Got questions? 4 things you can do to find answers

Dr. Daryn Lu (second from left) with his dental team.

Dr. Daryn Lu’s dental team: (From left) Amber Grover, Dr. Lu, Jeff Beaverhausen, Ashley Pigeon, Danielle White, Amber Haysmer, Lauren Bingham, Crystal Holley, Dana Bowman, Dr. Robert Simpson, Sonja Raichle.

As soon as you walk across that stage and shake your dean’s hand, you’re not magically imparted with all the dental wisdom in the world. What happens is that you’re entrusted to understand your limitations as a new dentist while you’re granted the opportunity to experience the practice of dentistry and consistently strive to be a better practitioner.

Dr. Lu

Dr. Lu

We all have questions. But where do we find answers? Have you ever had what you thought was a stupid question? I sure have. What do you do in those situations? With so many resources for new dentists, it’s overwhelming knowing where to start and it will probably be different for everybody. My hope is to encourage you to take the time to familiarize yourself with available resources and simply start! Here are 4 tips that have been successful for me!

  1. Stay in touch with classmates

You are probably already a part of a group message (GroupMe, Facebook, etc.) forum where you and your classmates talk about the cases you see and the experiences you encounter. It’s a safe place because these are the people you’ve experienced dental school with and you feel confident that besides a rotten emoji or goofy meme — you won’t be judged for the questions you ask. While it is crucial to have a safe place, I caution you that lingering within a comfort zone of your peers with similar levels of experience is not going to accelerate your growth.

  1. Get to know local dentists and specialists

Our generation is one of increased collaboration and my dental network has exploded in recent weeks through my local dental society, study club and DSO. I’m finding myself in the same rooms as some of the most respected and well-known dentists. Intimidating, right? Well, it turns out that besides experienced dentists, they’re also people who are incredibly welcoming to new dentists. Putting a face to the name of the specialist you’ve been referring to or meeting the dentists right down the street is awesome. While we are all managing businesses, that should never take away from the fact that we’re health care providers wanting the best care for our surrounding community.

  1. Nurture newfound relationships

As simple as this sounds, when meeting someone who offers their assistance — take them up on that offer! It might be as simple as a text, email or Facebook message but initiate the conversation so when the time comes and you really need that level of feedback, you won’t feel like you’re starting from scratch. Talking to more experienced dentists can be so incredibly overwhelming. You’re worried you’re going to say the wrong thing or ask the wrong question but it’s these feelings that hinder us from truly growing. Within my practice, I have the opportunity to work with two of the most supportive dentists I have ever met. I’ve never felt embarrassed nor regretted asking any question.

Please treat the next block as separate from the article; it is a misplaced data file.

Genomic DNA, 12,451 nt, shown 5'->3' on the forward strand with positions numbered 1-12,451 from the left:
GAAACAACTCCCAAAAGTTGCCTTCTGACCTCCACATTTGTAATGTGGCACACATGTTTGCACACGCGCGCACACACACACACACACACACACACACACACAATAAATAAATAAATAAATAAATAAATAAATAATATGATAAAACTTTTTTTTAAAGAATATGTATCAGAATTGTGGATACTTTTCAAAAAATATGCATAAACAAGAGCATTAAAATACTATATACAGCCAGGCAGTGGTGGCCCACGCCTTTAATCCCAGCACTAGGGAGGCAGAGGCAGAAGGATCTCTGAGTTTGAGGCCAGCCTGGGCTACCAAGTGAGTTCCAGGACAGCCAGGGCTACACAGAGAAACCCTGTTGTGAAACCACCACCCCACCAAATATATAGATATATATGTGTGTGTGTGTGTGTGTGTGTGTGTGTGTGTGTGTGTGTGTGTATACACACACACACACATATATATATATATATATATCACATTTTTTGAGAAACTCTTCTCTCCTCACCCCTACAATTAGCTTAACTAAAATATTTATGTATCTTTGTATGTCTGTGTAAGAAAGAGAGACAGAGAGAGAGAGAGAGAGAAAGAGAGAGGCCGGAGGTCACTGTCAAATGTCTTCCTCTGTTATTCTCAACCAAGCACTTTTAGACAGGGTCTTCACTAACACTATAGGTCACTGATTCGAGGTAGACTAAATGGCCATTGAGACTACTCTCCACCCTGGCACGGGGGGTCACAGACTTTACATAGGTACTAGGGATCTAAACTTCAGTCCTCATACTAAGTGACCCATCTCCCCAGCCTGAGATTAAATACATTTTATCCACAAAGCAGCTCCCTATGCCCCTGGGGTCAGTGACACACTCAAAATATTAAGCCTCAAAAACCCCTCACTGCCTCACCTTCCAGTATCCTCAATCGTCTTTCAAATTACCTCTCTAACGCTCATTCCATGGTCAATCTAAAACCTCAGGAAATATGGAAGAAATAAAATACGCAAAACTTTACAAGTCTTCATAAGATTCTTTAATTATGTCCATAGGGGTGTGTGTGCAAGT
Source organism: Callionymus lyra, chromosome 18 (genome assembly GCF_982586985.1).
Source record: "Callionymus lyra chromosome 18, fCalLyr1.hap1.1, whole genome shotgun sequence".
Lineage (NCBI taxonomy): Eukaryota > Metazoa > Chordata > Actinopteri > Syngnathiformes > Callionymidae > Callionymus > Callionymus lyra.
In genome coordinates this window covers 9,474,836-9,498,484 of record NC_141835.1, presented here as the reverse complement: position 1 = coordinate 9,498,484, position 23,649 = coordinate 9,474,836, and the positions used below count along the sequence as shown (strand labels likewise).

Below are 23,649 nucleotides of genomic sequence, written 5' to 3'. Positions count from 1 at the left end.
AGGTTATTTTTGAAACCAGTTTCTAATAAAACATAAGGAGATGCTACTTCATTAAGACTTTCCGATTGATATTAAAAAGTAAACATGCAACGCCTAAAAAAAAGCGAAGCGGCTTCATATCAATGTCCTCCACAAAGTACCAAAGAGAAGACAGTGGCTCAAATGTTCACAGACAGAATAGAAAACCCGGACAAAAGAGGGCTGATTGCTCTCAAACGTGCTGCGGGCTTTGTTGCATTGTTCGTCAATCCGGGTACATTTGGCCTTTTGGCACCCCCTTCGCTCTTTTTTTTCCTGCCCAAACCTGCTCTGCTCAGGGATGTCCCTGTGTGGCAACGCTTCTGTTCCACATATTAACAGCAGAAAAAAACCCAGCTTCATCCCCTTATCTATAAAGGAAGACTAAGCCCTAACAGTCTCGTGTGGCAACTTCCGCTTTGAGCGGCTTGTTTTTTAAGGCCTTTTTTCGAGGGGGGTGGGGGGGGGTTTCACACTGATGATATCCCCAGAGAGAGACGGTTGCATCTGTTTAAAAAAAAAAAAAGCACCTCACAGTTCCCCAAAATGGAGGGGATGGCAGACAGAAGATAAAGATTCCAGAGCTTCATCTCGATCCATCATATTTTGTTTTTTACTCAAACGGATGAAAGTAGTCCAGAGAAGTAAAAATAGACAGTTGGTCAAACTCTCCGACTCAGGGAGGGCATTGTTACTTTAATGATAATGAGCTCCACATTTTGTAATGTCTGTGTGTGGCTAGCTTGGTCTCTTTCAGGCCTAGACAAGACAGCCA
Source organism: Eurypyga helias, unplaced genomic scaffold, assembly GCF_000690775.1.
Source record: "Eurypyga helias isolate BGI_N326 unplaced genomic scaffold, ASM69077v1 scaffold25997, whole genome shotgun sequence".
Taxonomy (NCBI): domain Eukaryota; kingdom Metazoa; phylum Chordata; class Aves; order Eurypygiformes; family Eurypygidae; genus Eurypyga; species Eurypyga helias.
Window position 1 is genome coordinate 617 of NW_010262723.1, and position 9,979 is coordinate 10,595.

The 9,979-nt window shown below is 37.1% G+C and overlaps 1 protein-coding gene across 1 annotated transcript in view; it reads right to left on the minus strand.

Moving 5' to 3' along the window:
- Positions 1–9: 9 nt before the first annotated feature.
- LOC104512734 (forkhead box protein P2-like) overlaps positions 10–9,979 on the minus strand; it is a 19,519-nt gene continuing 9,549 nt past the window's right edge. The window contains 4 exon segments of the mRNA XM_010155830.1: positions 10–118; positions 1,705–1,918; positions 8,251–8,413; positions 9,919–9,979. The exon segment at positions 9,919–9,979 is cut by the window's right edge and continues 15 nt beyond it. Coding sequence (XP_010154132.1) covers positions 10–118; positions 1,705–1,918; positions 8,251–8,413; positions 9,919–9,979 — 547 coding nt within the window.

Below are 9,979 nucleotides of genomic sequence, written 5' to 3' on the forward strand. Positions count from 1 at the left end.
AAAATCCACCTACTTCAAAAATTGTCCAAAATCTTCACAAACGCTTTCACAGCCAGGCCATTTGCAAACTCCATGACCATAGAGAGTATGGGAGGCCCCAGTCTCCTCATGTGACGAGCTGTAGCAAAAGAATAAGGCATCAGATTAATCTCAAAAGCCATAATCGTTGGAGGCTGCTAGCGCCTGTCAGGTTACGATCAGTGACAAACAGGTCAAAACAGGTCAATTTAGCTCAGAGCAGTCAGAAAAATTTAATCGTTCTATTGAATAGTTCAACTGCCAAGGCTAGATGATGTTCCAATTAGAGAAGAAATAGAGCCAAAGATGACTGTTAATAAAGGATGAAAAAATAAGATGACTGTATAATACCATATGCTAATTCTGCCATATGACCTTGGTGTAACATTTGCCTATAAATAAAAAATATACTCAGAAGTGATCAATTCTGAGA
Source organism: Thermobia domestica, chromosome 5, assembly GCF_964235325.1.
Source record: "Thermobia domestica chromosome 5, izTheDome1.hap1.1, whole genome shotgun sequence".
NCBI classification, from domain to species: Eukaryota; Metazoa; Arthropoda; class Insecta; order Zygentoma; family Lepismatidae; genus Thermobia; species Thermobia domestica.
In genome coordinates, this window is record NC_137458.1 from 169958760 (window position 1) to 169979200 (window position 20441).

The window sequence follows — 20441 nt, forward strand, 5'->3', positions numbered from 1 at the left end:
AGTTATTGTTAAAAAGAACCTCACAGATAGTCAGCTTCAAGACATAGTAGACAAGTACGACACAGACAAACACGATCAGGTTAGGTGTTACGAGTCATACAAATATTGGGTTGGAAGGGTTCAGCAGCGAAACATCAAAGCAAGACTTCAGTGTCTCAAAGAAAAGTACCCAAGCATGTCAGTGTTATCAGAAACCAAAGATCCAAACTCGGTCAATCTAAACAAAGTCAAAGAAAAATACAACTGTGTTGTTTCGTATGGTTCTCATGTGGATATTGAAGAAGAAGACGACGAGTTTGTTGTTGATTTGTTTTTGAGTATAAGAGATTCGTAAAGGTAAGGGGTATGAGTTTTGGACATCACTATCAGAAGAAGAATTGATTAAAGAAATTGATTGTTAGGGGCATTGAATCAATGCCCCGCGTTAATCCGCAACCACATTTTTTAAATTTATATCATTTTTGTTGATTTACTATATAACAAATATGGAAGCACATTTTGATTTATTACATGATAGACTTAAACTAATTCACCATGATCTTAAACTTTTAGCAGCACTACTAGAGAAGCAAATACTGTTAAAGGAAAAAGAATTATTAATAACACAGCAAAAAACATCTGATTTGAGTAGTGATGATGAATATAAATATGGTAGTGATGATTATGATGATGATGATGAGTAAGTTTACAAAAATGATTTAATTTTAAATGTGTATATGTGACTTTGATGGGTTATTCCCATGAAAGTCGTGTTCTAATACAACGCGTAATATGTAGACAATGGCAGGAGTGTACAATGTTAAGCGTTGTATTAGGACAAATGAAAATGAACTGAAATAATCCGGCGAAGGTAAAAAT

1. Utilize your team

Hands down, I love my team. I feel blessed to be stepping into a practice with a great team culture prioritizing patient care. When you work with dental assistants, business assistants and hygienists with years of experience over you, it creates an interesting dynamic. You have the license to practice dentistry but realistically, you’ve only seen a fraction of what you’ll encounter during your career. Use your professional judgment but pay close attention to what your team may notice and the advice they have to offer. My learning curve included everything from favorite materials and instruments to a better understanding of insurances has been accelerated thanks to my team. Each professional relationship will be unique so take the time to build one another and learn how to grow together!

The life of a new dentist is a funny thing. You have the opportunity to utilize knowledge and skillsets that you have worked hard to finesse. But the simple truth is that you have experienced an incredibly small fraction of your dental career. It’s not that you’re on to the next chapter. It’s more that you just finished the book cover and maybe have a working title. Your table of contents is still being formulated because you don’t know where your new dentist life is going to take you! You want your first chapter to be a successful one so ask for help when you need it!

What’s your advice for asking questions as a new dentist?

Dr. Daryn Lu is a New Dentist Now guest blogger and a general dentist in Shawnee, Oklahoma. A 2015 graduate from the University of Oklahoma College of Dentistry, Daryn’s passion for his profession shows through his extensive history within organized dentistry. From an eager predental member of the American Student Dental Association (ASDA) to a passionate local, district, and national volunteer leader — the depth of his experiences has helped shape him as a dental professional and lifelong learner. In his spare time, Daryn is an avid traveler, self-proclaimed foodie, and social media junkie. He lives to travel, travels to eat and shares foodie pictures on your newsfeed.

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